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Wildlife

Could wind farm installation deafen marine life?
May 26, 2015 09:05 AM - Steve Williams, Care2

Wind farms may be a vital source of green energy, but new research shows that the construction of off-shore wind farms could potentially be damaging the hearing of harbour seals and other marine life. Researchers at St. Andrews University in Scotland believe that there is cause for concern that human building operations in our coastal waters, for example the pile driving process that hammers the foundation posts for wind turbines into the sea bed, could be damaging the hearing of marine mammals to an extent we hadn’t previously guessed at.

Celebrate Today - International Day for Biological Diversity!
May 22, 2015 09:08 AM - Editor, Population Matters

International Day for Biological Diversity 2015 is 22 May. The theme for the Day this year is “Biodiversity for Sustainable Development”. More than 4,500 mammal, bird and amphibian species are currently deemed at risk of extinction. Not all species have been catalogued, so we do not know exactly how many we are losing each year, but a report recently published in the journal Natuesuggests that approximately 41 per cent of amphibian species, 26 per cent of mammal species and 13 per cent of bird species are likely to be lost in the near future. 

National-scale effort addresses pollinator declines
May 20, 2015 03:51 PM - Puneet Kollipara, Science/AAAS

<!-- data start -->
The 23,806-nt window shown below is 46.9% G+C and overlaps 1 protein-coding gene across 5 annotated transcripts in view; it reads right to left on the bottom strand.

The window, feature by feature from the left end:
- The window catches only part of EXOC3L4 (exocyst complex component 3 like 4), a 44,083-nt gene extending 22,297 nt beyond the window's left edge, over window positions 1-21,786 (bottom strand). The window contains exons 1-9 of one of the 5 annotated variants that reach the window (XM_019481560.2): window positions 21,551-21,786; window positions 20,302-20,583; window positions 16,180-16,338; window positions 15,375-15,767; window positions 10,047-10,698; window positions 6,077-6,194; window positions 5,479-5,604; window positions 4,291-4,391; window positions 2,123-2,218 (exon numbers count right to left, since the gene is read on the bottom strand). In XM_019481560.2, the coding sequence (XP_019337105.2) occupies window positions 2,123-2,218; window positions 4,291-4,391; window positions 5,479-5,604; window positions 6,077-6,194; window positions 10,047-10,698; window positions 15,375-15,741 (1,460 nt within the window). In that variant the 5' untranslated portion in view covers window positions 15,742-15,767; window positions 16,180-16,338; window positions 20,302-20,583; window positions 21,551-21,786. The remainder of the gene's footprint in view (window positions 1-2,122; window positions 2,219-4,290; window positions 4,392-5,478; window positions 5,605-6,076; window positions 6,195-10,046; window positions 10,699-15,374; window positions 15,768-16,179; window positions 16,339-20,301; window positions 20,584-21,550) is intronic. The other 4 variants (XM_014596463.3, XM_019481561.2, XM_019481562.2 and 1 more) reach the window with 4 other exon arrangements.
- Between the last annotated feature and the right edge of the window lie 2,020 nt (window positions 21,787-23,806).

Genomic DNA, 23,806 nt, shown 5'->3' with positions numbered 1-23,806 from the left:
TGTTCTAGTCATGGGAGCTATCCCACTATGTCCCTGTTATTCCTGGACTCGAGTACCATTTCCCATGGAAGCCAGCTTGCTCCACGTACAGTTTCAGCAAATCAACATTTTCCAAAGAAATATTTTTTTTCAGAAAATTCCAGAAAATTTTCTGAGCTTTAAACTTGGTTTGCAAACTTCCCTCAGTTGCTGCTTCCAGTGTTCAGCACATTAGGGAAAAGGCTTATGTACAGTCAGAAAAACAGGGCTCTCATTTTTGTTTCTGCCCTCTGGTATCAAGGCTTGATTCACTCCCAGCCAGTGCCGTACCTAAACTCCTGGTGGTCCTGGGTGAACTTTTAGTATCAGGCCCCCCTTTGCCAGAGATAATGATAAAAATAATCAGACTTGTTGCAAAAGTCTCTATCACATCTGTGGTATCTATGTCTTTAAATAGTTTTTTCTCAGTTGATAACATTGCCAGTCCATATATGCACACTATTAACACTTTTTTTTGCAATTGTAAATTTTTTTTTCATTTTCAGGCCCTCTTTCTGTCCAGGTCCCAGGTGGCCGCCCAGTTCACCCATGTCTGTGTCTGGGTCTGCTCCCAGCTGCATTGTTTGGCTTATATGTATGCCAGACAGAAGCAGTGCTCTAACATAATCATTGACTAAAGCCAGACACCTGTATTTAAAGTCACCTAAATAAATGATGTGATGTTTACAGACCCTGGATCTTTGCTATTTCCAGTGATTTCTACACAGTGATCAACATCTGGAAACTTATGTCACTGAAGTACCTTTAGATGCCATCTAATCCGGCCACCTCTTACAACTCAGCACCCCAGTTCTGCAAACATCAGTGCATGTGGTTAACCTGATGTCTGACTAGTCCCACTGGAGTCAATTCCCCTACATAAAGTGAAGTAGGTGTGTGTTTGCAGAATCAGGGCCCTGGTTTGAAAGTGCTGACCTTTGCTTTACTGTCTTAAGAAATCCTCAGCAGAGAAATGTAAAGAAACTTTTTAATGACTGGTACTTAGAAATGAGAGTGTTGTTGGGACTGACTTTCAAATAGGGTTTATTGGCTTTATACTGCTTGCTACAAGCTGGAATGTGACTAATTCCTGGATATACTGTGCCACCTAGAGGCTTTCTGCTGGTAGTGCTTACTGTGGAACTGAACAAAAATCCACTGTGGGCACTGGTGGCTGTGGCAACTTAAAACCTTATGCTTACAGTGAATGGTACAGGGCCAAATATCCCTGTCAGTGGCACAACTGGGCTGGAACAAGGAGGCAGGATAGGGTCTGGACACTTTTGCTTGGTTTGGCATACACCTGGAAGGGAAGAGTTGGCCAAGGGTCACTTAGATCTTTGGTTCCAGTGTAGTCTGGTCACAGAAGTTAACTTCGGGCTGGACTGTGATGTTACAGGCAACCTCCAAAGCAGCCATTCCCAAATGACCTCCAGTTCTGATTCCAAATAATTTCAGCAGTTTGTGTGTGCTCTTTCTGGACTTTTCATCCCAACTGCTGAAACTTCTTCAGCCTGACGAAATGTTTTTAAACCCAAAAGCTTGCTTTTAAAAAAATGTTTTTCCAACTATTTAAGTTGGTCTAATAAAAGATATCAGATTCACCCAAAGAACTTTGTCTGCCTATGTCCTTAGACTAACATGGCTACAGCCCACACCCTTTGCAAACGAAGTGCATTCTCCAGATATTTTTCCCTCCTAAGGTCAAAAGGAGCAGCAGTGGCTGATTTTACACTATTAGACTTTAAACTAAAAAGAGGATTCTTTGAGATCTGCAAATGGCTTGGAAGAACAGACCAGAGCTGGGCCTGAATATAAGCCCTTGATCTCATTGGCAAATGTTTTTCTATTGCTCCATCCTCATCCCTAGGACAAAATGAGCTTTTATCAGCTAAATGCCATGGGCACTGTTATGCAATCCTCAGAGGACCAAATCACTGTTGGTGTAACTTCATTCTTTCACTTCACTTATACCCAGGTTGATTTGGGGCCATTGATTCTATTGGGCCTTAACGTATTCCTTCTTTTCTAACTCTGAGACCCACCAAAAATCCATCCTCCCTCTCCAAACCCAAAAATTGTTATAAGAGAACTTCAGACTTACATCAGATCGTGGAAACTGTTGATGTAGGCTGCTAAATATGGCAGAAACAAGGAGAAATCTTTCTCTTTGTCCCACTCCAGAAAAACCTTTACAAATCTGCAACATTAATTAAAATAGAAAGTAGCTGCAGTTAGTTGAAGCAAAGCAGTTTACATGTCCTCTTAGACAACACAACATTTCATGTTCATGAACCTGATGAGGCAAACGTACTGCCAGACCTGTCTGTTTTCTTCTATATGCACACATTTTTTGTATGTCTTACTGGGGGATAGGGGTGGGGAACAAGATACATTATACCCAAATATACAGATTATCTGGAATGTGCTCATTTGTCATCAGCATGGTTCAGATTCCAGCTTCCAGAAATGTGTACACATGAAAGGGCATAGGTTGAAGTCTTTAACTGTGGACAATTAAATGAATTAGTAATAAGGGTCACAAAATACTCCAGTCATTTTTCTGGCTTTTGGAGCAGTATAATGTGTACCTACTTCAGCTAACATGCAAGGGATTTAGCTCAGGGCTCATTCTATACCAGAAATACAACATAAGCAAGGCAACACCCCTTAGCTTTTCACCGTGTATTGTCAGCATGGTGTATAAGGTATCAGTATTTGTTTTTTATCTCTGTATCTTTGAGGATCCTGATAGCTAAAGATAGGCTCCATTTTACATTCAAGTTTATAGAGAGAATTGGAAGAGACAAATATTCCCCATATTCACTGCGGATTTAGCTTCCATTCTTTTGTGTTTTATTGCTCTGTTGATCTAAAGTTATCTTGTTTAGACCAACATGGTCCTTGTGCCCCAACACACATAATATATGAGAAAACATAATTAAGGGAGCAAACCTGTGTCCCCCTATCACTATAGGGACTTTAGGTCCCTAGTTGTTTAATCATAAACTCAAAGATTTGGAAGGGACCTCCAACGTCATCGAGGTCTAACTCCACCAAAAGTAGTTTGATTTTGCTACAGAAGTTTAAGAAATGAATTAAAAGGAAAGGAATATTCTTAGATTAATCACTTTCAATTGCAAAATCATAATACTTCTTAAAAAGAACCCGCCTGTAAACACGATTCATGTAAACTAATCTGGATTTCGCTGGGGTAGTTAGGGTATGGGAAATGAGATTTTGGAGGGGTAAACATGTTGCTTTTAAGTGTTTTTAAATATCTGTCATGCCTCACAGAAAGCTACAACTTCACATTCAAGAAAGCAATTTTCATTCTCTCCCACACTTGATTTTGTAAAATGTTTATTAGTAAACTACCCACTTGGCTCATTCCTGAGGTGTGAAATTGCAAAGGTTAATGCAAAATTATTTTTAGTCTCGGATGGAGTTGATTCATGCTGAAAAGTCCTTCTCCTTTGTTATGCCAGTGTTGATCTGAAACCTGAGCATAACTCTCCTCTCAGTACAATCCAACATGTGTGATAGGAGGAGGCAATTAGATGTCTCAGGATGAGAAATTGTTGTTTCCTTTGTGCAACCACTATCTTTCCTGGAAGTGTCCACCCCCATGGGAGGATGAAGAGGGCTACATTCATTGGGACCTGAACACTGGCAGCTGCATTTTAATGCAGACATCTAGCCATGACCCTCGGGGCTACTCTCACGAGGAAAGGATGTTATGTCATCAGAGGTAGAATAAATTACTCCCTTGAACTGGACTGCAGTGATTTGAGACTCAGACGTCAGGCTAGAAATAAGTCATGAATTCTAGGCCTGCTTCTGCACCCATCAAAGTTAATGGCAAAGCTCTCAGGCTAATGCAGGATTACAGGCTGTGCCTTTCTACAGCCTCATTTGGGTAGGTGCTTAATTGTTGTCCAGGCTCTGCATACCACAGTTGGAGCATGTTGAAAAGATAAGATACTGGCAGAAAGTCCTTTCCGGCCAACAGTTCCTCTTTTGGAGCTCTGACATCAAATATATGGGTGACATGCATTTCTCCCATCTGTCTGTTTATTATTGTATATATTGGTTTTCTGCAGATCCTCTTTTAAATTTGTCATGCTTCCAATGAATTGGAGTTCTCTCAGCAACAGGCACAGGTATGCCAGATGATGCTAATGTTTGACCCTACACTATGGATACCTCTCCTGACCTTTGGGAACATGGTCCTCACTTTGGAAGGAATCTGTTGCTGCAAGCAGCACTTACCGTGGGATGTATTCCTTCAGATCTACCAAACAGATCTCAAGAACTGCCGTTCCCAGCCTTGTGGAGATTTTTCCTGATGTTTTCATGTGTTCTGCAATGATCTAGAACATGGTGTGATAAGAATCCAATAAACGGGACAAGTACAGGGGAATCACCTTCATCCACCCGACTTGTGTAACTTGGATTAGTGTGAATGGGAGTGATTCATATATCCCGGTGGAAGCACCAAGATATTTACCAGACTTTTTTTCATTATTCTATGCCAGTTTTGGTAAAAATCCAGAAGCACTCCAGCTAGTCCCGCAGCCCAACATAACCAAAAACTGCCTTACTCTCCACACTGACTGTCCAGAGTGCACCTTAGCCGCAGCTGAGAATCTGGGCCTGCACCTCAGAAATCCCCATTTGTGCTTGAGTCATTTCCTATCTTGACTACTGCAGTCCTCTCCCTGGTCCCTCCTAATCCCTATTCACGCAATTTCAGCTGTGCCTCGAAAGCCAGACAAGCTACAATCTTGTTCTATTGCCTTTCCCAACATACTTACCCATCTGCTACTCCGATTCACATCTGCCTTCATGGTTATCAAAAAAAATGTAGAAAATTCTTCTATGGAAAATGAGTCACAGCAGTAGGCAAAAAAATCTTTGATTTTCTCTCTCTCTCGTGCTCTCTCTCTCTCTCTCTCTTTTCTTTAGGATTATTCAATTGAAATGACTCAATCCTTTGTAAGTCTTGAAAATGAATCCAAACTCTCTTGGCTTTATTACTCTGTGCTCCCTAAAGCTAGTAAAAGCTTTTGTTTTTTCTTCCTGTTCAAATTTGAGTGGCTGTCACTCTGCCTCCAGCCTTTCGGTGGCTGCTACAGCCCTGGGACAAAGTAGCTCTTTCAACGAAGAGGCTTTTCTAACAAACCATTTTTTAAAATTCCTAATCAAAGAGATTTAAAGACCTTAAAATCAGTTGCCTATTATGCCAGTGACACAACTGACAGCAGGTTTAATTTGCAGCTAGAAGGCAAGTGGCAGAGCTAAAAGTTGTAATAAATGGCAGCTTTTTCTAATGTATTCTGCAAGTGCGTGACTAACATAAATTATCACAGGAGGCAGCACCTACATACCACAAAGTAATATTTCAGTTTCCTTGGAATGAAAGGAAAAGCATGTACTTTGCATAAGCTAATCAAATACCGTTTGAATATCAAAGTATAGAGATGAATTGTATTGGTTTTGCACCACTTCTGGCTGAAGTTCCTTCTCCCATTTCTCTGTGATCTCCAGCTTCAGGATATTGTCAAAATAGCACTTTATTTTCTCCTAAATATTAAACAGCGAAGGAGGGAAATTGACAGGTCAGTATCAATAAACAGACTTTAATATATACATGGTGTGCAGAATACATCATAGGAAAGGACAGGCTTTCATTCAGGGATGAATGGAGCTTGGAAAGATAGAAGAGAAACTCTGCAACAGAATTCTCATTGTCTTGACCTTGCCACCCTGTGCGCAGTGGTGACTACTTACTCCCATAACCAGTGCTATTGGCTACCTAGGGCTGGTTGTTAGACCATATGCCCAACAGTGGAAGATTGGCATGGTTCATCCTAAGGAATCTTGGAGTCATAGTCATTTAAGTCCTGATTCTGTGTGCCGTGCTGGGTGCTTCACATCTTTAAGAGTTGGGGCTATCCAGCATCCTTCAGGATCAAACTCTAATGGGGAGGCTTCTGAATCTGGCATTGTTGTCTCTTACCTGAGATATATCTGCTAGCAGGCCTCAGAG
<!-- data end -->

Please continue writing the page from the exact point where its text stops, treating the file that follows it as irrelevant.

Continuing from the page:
A new White House plan to promote the health of bees and other pollinators calls for boosting research into ongoing population declines—and potential solutions. The plan, released yesterday, also recommends numerous measures to address growing concerns about the threat that bees, birds, butterflies, and other pollinators face from multiple factors, including pathogens, pesticides, climate change, and habitat loss. By addressing scientific knowledge gaps, the research should make the plan’s suggested measures much more effective, the report says.

How Genetics Can Save Endangered Mussels
May 18, 2015 09:16 AM - USGS Newsroom

A piece of the restoration puzzle to save populations of endangered freshwater mussels may have been found, according to a recent U.S. Geological Survey led study. Local population losses in a river may not result in irreversible loss of mussel species; other mussels from within the same river could be used as sources to restore declining populations. 

Bird populations responding to climate change
May 16, 2015 08:53 AM - University of Utah

With puzzling variability, vast numbers of birds from Canada’s boreal forests migrate hundreds or thousands of miles south from their usual winter range. These so-called irruptions were first noticed by birdwatchers decades ago, but the driving factors have never been fully explained. Now scientists have pinpointed the climate pattern that likely sets the stage for irruptions – a discovery that could make it possible to predict the events more than a year in advance.

The researchers found that persistent shifts in rainfall and temperature drive boom-and-bust cycles in forest seed production, which in turn drive the mass migrations of pine siskins, the most widespread and visible of the irruptive migrants. “It’s a chain reaction from climate to seeds to birds,” says atmospheric scientist Court Strong, an assistant professor at the University of Utah and lead author of the study.